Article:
The Biden Fade, and an Anticipatory Mea Culpa

[Note to readers: My new Verdict column, "Go Big, Democrats: Attempts to Rig Elections Are Not the Only Impeachable Offenses," was published yesterday.  Today's column here on Dorf on Law addresses a different topic entirely.]

by Neil H. Buchanan

It is good for the soul, I think, to look for situations in which one has made an error and to admit as much out loud.  Or, if not actively to look for such examples, at least to recognize them when they arise.  I confess that I might be jumping the gun here (as I will explain below), but it is beginning to look as though I was wrong about how Joe Biden's impending failure in the Democratic primaries will play out.

Note two things up front.  First, I did not say that I seem to be wrong in predicting that Biden would fail.  Rather, the question is how that failure will happen and how it will be received by the punditocracy and the Democratic elite.  More importantly, second, we are still months away from knowing who the Democratic nominee will be, and history does provide at least one example of a candidate who was dead in the water a year before Election Day but ended up being nominated: John McCain in 2008.  (Of course, he also lost fairly badly in the general election.)  And Biden, while struggling, is still one of the frontrunners.

In any case, let us take a break from the rolling disaster that is the Trump Administration and the Republicans' bizarre responses and non-responses to the impeachment inquiry.  Let us act as if this is a semi-normal presidential election and that navel-gazing about the out-party's candidates is at least arguably not a waste of time.

The evidence at this point suggests pretty strongly that Biden will not be the nominee.  More interestingly, however, his likely failure will not be the cause for much angst, even among his strongest supporters in the party's establishment.  Why not?

Let us begin with the evidence from public opinion polling.  Biden, quite unsurprisingly, has been the leader in national polls since even before he officially entered the race, based largely on name recognition but also on his ability to project genuine disgust with Donald Trump.  The depth of his support was always suspect, but sometimes name recognition and the establishment credibility that goes with it can be the all-but-sufficient condition for a win.  (See George H.W. Bush, 1988.)

Many people, myself very much included, predicted that Biden would be a very weak candidate -- again.  He is undisciplined while speaking (to say the least), and he seems incapable of making a case that he should be president.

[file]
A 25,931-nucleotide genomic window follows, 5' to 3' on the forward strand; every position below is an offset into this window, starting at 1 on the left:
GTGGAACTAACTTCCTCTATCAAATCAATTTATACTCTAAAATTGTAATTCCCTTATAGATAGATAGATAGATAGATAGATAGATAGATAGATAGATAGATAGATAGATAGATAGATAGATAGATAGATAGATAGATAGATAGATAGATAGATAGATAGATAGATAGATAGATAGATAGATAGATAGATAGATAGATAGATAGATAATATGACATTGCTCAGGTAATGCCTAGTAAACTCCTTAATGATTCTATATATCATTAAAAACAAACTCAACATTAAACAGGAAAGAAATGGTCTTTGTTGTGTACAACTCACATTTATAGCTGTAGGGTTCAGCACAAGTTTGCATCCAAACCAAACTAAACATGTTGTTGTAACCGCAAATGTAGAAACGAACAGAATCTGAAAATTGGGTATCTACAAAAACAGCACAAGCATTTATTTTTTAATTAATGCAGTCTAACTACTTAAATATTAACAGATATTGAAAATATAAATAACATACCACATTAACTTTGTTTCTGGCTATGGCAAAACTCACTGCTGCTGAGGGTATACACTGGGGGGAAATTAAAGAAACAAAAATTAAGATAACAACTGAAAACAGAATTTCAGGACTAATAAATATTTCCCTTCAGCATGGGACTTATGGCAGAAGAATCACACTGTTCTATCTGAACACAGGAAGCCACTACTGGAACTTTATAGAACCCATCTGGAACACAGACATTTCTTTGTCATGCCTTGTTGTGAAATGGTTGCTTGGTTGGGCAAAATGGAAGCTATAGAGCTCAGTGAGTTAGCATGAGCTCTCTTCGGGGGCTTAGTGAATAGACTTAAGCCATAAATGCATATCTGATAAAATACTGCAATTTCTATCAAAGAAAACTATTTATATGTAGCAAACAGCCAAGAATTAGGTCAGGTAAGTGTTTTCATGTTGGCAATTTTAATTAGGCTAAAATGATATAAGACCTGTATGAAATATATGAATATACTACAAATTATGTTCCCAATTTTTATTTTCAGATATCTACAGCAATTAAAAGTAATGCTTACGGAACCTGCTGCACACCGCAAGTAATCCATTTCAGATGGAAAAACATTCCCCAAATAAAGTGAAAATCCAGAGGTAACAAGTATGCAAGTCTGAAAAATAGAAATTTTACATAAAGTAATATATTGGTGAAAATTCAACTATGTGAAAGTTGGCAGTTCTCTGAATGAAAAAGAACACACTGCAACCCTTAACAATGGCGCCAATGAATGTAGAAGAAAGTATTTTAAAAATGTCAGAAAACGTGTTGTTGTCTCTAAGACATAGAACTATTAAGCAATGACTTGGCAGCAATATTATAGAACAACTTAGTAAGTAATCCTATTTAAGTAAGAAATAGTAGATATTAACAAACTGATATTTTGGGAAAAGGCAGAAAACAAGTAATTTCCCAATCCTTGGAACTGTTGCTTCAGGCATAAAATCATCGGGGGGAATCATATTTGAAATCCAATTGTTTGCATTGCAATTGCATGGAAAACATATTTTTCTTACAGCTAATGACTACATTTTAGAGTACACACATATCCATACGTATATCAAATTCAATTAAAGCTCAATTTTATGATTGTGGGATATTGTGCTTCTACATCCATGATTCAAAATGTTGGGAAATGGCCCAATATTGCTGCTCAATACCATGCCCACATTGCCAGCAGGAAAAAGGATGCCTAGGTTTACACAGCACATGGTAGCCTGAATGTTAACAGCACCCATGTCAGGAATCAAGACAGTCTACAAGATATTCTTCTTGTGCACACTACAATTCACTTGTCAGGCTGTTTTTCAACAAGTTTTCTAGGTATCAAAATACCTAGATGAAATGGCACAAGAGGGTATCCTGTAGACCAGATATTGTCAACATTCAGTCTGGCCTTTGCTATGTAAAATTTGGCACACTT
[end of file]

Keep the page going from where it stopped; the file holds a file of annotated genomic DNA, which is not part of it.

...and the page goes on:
That is, he at most makes the argument that he should be the Democratic nominee because he would be the most likely among them to become president -- that is, the electability trope -- but beyond "getting back to normal" (which many of us think is both impossible and even unpopular), why does he think he should be president?  Apparently, because he has always wanted to be president.

And it has come to pass that Joe Biden is, lo and behold, a very weak candidate.  Despite efforts by his establishment pals to kneecap Bernie Sanders and Elizabeth Warren, and even though both of those progressive candidates have had their stumbles, Biden woke up this morning to find this headline in The New York Times: "Warren Leads Tight Iowa Race as Biden Fades, Poll Finds."

This is truly bad news for Biden.  It is only one poll, but it has him now in fourth place, 5 points behind Warren (a hair more than the poll's margin of error) and in what amounts to a statistical tie with Sanders and Pete Buttigieg.  Buttigieg?!  If you had told Biden a year ago that he would be struggling for the moderate vote at all, much less with a guy half his age whose only experience is as the mayor of a small city, Biden would have hugged you (for an inappropriately long time) and said, "God love ya, I have to say that you've been smoking something."

And Biden's campaign is showing signs of desperation. Biden's communications director Kate Bedingfield this week showed that Biden has completely bought into the but-is-it-called-a-tax Republican talking point about Medicare-for-All, offering this gem: "Any candidates who would scrap the Affordable Care Act — not protect it and strengthen it, like Joe Biden will — have an obligation to be straight with the American middle class about the tax increases they’d be forced to shoulder while losing the option of employer-sponsored and other private health insurance."

Just wow.  Biden is sure that middle-class people will "be forced to shoulder" tax increases, which might not even be true, and he is willing to ignore the reality of health-care costs to ratchet up this dishonest attack on Sanders and Warren.  This is not the rhetoric of a campaign that is confident in its arguments -- or its candidate.

Again, this might all be a story-of-the-week that is quickly reversed by some other poll.  Maybe Biden will soon have a very strong debate performance (but forgive me if I bet against it).  But let us imagine that things continue to go downhill, with Biden either getting out before the first caucus or getting thumped early on and ultimately facing reality.  Where is the part about me being wrong?